Building capacity to help Africa trade better

Intra-SADC trade remains limited: How can it be boosted?


Intra-SADC trade remains limited: How can it be boosted?

Talkmore Chidede, tralac Researcher, discusses how intra-regional trade in the Southern African Development Community can be improved

Boosting intra-regional trade in Africa, and also within the Southern African Development Community (SADC), has for some years now been an important focus of the regional integration agenda. An array of strategic policies and legal arrangements have been implemented to advance intra-SADC trade. However, there has not been significant increase in intra-regional trade in Southern Africa. The Organisation for Economic Co-operation and Development (OECD) (July 2017)[1] has observed that, despite the strong political commitments, intra-SADC trade has increased slightly since the creation of the free trade area (FTA) in 2008.[2] Intra-SADC trade is only 10 percent, low compared to other regions like the South-East Asian Nations (24%) and the European Union (40%). This, in essence, means that 90 percent of SADC’s trade is with external regions or countries. Furthermore, intra-SADC trade is dominated by South Africa which enjoys a significant trade surplus for the region. The OECD says intra-SADC trade is not growing speedily due to both tariff and non-tariff barriers, underdeveloped trade-related infrastructure, weak manufacturing capacity, and poor implementation of trade commitments.

By and large, intra-regional trade benefits co-operating and integrating countries by creating more jobs, supporting expanded and new markets, greater economies of scale and enhanced competition for domestic firms. It also attracts foreign direct investment (FDI) into the region, and increases the bargaining strength or negotiating capacity of participating countries. More importantly, intra-regional trade improves the welfare of citizens by enabling them ‘to procure goods and services from the cheapest source’.[3] It must be noted, however, that the benefits are dependent on the degree of integration and complementary domestic policies, among other things.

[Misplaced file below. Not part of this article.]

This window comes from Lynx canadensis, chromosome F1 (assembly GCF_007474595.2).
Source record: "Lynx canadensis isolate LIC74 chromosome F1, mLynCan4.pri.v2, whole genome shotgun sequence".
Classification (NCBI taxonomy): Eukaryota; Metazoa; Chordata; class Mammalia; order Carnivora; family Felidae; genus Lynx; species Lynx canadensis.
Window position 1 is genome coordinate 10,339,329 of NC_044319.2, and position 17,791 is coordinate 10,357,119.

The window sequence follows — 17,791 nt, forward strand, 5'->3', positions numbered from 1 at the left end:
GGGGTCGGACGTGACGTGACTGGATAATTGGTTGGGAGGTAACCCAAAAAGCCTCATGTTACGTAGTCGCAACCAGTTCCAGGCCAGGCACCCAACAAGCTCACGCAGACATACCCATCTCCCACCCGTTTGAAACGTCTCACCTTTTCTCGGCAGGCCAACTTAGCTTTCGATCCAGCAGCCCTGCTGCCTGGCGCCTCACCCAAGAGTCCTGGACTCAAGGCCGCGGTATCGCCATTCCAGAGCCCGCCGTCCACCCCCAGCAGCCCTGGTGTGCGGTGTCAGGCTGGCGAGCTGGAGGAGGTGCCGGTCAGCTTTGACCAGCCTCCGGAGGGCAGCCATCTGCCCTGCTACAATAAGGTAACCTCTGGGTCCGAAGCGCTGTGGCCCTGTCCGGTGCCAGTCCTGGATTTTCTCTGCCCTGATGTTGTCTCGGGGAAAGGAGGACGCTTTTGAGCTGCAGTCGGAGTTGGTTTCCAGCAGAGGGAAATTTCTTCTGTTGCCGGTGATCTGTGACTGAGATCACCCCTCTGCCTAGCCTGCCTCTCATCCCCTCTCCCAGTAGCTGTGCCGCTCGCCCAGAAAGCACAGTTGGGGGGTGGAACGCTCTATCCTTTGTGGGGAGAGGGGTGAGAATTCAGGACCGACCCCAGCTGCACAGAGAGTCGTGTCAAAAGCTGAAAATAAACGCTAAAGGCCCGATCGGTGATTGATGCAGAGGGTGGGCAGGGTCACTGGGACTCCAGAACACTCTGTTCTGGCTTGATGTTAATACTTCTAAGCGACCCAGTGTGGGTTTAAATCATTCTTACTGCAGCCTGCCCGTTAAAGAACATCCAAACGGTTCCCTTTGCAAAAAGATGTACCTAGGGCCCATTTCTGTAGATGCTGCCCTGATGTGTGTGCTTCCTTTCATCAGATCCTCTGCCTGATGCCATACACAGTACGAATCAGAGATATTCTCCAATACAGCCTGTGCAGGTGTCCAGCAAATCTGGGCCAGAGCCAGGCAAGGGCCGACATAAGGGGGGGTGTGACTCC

How to boost intra-SADC trade?

SADC consists, generally, of small economies and markets that are struggling to alleviate poverty and unemployment as well as to attract FDI. The OECD has identified enormous potential for further expansion of intra-SADC trade and has made the following recommendations.

SADC could enhance intra-regional trade by eliminating non-tariff barriers (NTBs) which make trade costlier and difficult. For instance, simplifying customs procedures reduces trade costs in the region, and addresses issues of delays and supports smooth movement of goods at borders; and encourages the participation of small businesses in cross-border trade. Furthermore, the elimination of NTBs stimulates competition – which promotes economic development by ensuring that all businesses interact on a level playing field.[4]

In addition, effective trade-related infrastructure and investment policies play an important role in enhancing intra-regional trade in Southern Africa as they improve the inter-connectivity of systems across the region.

SADC countries should broaden the scope and improve the implementation of existing trade agreements (e.g. Trade and Services Protocols). For instance, broadening the scope of trade to include services by implementing the SADC Protocol on Services (2012), which is aimed at establishing an integrated regional market for services. The Protocol should also add more services not covered by existing protocols. Services trade liberalisation would allow consumers and business to have access to better services at lower prices. Services are integral to intra-regional trade because they are ‘job-creating and productivity-enhancing inputs into the competitive edge of almost all other activities and are of particular importance in allowing firms to participate in regional and global value chains’.[5]